US hedge fund in talks
But some positive news arrived last month when YBR disclosed a non-binding $18 million investment by an unnamed American hedge fund.
The potential capital injection could help secure a $300 million “warehouse” securitisation funding facility from a big bank – understood to be Westpac – to enable YBR to manufacture mortgages and sell them to investors.
If Bouris pulls off the deal, YBR’s future prospects look brighter.
“We’re going to go back to being a mortgage specialist and manufacturing our own mortgages,” Bouris told The Australian Financial Review. “It’s a critical piece of my whole strategy and always has been.
“This market needs another lender in the mortgage market place.”
Yet if Bouris fails to seal the securitisation funding deal with the US hedge fund, YBR could be under renewed financial pressure.
Poor financial performance
The firm’s track record to date has been underwhelming. In the first half of 2019, YBR lost $34.1 million. Its share price has fallen to below 7¢, down from 70¢ in 2014.
YBR’s market capitalisation is just $19 million, about a quarter of the $84 million it has raised from shareholders in multiple capital raisings since 2011.
“The share price does not reflect our true value,” Bouris says.
Nine has written down its $25 million or 19 per cent investment in YBR, made in 2011 and 2014 through a mix of cash and contra for free advertising the media company provided. (Nine is owner of The Australian Financial Review.) Macquarie Group, a strategic partner of YBR to sell mortgages, dumped its 20 per cent shareholding in April 2018 at only a fraction of the price it acquired the shares. Ellison lost money on the $3 million investment he made at 70¢ a share in 2013.
Corporate raider Ron Brierley applies pressure
Adding to the pressure, corporate raider Ron Brierley is breathing down the neck of Bouris. Brierley’s Mercantile Investment Company lobbed a 9¢ a share takeover offer last August and highlighted YBR’s “historically poor financial and share price performance”. Brierley has called for a strategic review of YBR.
Mercantile owns 19.9 per cent and is underwater on its investment after it bought Macquarie’s stake for about 14¢ a share last year.
Bouris has rejected the takeover offer.
Bouris family earns millions
Meanwhile, Bouris, his family members and their related entities have received from YBR more than $28 million in personal remuneration – cash and shares – and payments for services rendered since 2010, according to Financial Review analysis of YBR’s annual remuneration reports.
Bouris and his companies have received $23 million for services provided to YBR, including to entities controlled by Bouris for consulting, marketing, insurance, rent and accounting services.
Bouris says he has run the business to build a $55 billion mortgage book and has been YBR’s “main marketing asset”, including appearing unpaid for five years on 56 episodes of The Apprentice to build the YBR brand.
“So the company used me to do that and I directed all my talent fees as contra advertising to YBR,” Bouris says. “Also I was restricted under my YBR agreements from undertaking any new income streams under what is called a ‘lock in’ agreement.”
YBR’s accounts show Bouris’ Golden Wealth Holdings forgave almost $2 million in debt from YBR when he took over in 2010.
His brother and YBR board member Adrian Bouris has collected $3.1 million in payments since 2010. This includes entities connected to Adrian, Chifley Travel and BBB Capital, which has advised YBR on mergers and acquisitions.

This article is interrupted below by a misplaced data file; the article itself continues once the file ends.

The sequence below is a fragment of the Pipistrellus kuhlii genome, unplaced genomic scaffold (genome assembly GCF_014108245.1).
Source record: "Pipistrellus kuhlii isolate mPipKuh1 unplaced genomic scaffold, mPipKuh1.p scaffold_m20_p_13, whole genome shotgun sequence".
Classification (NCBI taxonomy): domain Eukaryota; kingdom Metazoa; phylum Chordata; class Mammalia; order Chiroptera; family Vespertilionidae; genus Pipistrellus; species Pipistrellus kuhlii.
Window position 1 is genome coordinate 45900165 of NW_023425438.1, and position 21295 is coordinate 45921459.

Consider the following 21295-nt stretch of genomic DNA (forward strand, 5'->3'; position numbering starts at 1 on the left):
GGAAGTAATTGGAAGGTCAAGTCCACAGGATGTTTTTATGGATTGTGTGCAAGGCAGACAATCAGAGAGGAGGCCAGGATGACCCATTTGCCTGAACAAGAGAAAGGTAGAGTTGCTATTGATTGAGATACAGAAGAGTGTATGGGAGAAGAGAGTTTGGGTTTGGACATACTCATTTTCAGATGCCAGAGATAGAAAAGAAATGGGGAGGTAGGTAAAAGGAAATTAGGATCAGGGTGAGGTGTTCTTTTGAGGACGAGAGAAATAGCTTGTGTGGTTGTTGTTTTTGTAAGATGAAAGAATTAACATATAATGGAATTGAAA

YBR had made several takeovers, including paying $36 million for non-bank mortgage firm RESI Mortgage Corporation and $17.6 million for mortgage aggregator Vow Financial Holdings.
Mark Bouris says Adrian and the entity he is a director of was only paid for successful merger deals, instead of having to “spend the money with an investment bank and have had to pay whether a deal was completed or not”.
“It should be noted that any negotiations with Adrian are done by the independent directors and I always abstain,” he says.
Mark Bouris’ brother-in-law Richard Shaw is YBR’s chief financial officer and company secretary. He earned $338,283 last year and has earned $2.3 million since 2011. Bouris says Shaw’s remuneration is below average for a chief financial officer of a company of YBR’s size and it has been independently confirmed by remuneration expert John Egan.
ASIC monitors YBR accounts
Meanwhile, the corporate regulator has been monitoring YBR’s accounts and recently consulted with YBR on writing down the company’s goodwill.
On March 1, YBR shares entered a trading halt.
A week later YBR disclosed it had suffered a $34 million write-down on its wealth management and lending businesses and other intangible assets across the firm.
Bouris blamed challenging consumer and market conditions, the royal commission, tougher credit provision by banks and uncertainty on regulation of mortgage brokers.
“In all the years being involved in the home loan business, I have never seen such difficult borrowing conditions,” Bouris said at the time.
YBR shares resumed trading on March 8.
ASIC published a public statement on March 21, saying it noted YBR’s decision to write down goodwill and other intangible assets of its Lending Cash Generating Unit (Lending CGU).
“ASIC had raised concerns about the reasonableness and supportability of revenue growth forecasts used in testing the Lending CGU assets for impairment for Yellow Brick Road’s financial report for the year ended 30 June 2018 having regard to performance, market conditions and industry risks,” ASIC said.